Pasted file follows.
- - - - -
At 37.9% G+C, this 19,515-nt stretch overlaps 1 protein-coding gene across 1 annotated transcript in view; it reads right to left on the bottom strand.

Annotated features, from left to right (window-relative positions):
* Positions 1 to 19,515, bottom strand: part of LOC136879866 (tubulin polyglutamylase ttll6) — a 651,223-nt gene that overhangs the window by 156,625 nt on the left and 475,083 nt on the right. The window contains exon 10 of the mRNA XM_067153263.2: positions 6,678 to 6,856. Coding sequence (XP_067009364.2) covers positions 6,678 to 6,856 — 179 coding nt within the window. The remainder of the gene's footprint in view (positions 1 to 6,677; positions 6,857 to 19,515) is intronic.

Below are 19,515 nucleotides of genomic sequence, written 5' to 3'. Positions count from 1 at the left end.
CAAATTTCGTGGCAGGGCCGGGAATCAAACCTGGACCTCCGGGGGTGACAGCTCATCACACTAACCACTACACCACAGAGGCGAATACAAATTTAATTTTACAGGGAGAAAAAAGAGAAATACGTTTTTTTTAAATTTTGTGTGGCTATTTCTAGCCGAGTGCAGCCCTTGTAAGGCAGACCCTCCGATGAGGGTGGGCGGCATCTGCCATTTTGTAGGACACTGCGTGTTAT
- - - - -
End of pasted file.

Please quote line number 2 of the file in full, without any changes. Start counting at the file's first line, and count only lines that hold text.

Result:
Annotated features, from left to right (window-relative positions):